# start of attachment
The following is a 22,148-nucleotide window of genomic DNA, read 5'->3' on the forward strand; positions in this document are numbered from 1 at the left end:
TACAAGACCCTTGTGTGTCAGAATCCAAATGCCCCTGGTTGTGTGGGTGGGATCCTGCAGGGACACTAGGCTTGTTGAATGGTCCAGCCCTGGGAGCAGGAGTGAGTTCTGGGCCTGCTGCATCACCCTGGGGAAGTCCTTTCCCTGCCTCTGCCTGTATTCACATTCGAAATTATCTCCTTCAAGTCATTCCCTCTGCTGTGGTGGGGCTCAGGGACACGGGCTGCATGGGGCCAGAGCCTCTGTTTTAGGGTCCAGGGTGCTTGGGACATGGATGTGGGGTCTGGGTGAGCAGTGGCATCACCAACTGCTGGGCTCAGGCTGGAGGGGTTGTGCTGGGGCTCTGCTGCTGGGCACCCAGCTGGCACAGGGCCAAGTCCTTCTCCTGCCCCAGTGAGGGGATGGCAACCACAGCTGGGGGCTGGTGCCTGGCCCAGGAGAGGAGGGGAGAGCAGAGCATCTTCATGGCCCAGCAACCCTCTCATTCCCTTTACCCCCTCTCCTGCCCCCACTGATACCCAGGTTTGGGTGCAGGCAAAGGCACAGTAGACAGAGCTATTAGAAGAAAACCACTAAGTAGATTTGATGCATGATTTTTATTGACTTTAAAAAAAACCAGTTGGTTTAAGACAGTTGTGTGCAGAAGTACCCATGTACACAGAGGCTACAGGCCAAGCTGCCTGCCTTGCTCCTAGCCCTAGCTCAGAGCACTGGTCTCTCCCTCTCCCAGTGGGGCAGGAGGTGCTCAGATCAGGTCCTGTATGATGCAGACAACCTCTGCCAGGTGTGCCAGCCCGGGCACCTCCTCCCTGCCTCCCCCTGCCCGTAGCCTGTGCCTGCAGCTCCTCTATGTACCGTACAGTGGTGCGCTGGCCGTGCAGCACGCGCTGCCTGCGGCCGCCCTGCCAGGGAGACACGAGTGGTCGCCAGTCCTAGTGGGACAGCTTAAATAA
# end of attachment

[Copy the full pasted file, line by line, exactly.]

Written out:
The following is a 22,148-nucleotide window of genomic DNA, read 5'->3' on the forward strand; positions in this document are numbered from 1 at the left end:
TACAAGACCCTTGTGTGTCAGAATCCAAATGCCCCTGGTTGTGTGGGTGGGATCCTGCAGGGACACTAGGCTTGTTGAATGGTCCAGCCCTGGGAGCAGGAGTGAGTTCTGGGCCTGCTGCATCACCCTGGGGAAGTCCTTTCCCTGCCTCTGCCTGTATTCACATTCGAAATTATCTCCTTCAAGTCATTCCCTCTGCTGTGGTGGGGCTCAGGGACACGGGCTGCATGGGGCCAGAGCCTCTGTTTTAGGGTCCAGGGTGCTTGGGACATGGATGTGGGGTCTGGGTGAGCAGTGGCATCACCAACTGCTGGGCTCAGGCTGGAGGGGTTGTGCTGGGGCTCTGCTGCTGGGCACCCAGCTGGCACAGGGCCAAGTCCTTCTCCTGCCCCAGTGAGGGGATGGCAACCACAGCTGGGGGCTGGTGCCTGGCCCAGGAGAGGAGGGGAGAGCAGAGCATCTTCATGGCCCAGCAACCCTCTCATTCCCTTTACCCCCTCTCCTGCCCCCACTGATACCCAGGTTTGGGTGCAGGCAAAGGCACAGTAGACAGAGCTATTAGAAGAAAACCACTAAGTAGATTTGATGCATGATTTTTATTGACTTTAAAAAAAACCAGTTGGTTTAAGACAGTTGTGTGCAGAAGTACCCATGTACACAGAGGCTACAGGCCAAGCTGCCTGCCTTGCTCCTAGCCCTAGCTCAGAGCACTGGTCTCTCCCTCTCCCAGTGGGGCAGGAGGTGCTCAGATCAGGTCCTGTATGATGCAGACAACCTCTGCCAGGTGTGCCAGCCCGGGCACCTCCTCCCTGCCTCCCCCTGCCCGTAGCCTGTGCCTGCAGCTCCTCTATGTACCGTACAGTGGTGCGCTGGCCGTGCAGCACGCGCTGCCTGCGGCCGCCCTGCCAGGGAGACACGAGTGGTCGCCAGTCCTAGTGGGACAGCTTAAATAA